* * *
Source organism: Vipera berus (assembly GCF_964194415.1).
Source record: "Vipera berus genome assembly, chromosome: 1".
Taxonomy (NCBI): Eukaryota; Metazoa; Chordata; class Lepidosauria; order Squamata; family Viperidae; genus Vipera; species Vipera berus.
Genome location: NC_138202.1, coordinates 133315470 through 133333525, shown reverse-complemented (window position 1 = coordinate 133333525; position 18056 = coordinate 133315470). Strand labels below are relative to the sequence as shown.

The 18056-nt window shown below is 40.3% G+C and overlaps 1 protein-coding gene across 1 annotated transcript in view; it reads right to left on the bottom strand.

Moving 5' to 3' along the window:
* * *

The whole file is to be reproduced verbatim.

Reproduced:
Source organism: Vipera berus (assembly GCF_964194415.1).
Source record: "Vipera berus genome assembly, chromosome: 1".
Taxonomy (NCBI): Eukaryota; Metazoa; Chordata; class Lepidosauria; order Squamata; family Viperidae; genus Vipera; species Vipera berus.
Genome location: NC_138202.1, coordinates 133315470 through 133333525, shown reverse-complemented (window position 1 = coordinate 133333525; position 18056 = coordinate 133315470). Strand labels below are relative to the sequence as shown.

The 18056-nt window shown below is 40.3% G+C and overlaps 1 protein-coding gene across 1 annotated transcript in view; it reads right to left on the bottom strand.

Moving 5' to 3' along the window: